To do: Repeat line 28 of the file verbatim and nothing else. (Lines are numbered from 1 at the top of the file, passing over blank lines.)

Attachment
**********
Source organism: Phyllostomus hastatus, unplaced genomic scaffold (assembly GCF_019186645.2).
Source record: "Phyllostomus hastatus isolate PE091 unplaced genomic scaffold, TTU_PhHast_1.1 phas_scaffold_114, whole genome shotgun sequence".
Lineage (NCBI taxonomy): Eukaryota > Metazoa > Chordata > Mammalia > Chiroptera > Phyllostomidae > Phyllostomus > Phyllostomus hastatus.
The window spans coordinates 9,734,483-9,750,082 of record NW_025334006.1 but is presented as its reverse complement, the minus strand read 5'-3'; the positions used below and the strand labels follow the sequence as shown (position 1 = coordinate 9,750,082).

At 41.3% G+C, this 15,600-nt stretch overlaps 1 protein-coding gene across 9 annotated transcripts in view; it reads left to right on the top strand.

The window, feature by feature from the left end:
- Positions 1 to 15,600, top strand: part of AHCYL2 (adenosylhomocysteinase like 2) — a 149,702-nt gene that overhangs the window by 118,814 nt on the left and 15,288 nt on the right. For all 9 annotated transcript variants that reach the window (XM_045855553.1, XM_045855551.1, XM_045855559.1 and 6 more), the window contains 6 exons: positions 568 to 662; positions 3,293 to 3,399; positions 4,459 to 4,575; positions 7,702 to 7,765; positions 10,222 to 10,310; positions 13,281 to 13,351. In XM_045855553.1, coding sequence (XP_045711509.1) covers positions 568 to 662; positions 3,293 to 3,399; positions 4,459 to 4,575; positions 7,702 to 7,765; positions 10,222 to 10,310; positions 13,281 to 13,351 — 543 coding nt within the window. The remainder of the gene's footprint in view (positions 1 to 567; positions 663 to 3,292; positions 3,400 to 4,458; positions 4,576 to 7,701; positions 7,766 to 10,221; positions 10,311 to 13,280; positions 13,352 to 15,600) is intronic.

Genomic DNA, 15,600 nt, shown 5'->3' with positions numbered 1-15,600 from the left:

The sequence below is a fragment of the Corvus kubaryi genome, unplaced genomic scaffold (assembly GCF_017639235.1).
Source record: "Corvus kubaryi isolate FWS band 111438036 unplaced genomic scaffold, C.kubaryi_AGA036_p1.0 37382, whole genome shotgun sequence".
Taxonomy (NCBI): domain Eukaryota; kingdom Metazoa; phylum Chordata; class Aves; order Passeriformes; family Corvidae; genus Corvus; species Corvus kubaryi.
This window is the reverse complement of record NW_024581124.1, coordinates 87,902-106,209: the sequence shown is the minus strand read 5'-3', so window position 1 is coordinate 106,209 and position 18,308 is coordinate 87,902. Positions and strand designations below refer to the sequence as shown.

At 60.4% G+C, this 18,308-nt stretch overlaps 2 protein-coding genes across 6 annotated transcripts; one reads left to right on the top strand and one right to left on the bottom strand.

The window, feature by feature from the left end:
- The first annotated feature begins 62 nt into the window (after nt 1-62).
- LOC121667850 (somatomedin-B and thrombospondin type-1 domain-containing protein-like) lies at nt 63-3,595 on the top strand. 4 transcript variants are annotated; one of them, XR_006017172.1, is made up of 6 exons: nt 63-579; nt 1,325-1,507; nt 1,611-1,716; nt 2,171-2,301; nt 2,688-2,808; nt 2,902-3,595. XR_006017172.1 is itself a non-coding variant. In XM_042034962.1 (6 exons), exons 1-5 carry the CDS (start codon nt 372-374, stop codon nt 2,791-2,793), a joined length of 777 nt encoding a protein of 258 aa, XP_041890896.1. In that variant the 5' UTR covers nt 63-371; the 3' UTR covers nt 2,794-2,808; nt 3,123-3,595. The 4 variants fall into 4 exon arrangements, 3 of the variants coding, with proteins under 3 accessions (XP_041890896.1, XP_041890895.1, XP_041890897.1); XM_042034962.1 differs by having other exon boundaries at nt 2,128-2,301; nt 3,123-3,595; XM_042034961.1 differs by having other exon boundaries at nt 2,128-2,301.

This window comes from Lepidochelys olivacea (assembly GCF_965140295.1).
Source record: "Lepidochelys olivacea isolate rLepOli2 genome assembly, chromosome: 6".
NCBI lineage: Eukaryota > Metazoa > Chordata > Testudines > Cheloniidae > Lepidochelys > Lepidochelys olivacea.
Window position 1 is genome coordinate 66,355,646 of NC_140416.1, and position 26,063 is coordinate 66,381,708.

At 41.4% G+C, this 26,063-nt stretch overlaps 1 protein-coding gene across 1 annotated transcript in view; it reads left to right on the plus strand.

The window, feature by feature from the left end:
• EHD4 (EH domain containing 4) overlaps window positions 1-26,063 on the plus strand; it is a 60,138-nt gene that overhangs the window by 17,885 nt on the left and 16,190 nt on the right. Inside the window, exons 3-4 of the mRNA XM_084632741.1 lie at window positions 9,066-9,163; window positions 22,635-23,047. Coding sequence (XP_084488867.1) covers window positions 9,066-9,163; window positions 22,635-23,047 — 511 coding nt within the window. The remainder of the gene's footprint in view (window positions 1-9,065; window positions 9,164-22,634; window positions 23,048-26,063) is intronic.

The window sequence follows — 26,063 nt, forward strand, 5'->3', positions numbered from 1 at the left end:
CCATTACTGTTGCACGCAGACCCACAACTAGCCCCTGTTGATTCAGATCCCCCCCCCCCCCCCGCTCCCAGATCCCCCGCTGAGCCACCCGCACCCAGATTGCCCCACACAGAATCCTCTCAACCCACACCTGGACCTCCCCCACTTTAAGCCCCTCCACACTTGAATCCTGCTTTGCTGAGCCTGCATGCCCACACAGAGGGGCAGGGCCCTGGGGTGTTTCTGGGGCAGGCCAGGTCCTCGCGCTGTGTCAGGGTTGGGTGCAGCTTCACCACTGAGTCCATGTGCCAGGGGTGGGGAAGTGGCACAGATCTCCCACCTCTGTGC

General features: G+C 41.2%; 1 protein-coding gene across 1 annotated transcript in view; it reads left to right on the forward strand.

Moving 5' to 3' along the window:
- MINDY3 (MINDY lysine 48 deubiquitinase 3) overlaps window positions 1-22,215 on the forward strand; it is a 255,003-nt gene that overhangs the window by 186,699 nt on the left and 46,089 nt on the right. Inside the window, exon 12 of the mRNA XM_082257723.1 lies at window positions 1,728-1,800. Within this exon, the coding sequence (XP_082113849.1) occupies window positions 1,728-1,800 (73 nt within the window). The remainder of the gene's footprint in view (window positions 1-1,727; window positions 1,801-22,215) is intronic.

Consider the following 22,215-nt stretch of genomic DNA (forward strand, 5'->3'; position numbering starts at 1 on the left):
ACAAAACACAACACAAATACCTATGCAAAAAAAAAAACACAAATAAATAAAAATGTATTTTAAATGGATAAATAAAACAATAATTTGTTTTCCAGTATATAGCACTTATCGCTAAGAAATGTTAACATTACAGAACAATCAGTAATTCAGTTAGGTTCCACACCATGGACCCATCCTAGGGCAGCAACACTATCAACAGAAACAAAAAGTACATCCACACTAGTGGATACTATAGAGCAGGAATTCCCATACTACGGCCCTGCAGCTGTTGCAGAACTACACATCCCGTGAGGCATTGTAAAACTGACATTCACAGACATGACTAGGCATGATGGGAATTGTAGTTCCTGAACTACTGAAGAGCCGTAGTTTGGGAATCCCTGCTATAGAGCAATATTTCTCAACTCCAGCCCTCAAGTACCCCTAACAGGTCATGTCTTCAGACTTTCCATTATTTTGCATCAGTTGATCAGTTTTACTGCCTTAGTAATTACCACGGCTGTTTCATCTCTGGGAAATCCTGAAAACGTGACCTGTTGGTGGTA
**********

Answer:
- MINDY3 (MINDY lysine 48 deubiquitinase 3) overlaps window positions 1-22,215 on the forward strand; it is a 255,003-nt gene that overhangs the window by 186,699 nt on the left and 46,089 nt on the right. Inside the window, exon 12 of the mRNA XM_082257723.1 lies at window positions 1,728-1,800. Within this exon, the coding sequence (XP_082113849.1) occupies window positions 1,728-1,800 (73 nt within the window). The remainder of the gene's footprint in view (window positions 1-1,727; window positions 1,801-22,215) is intronic.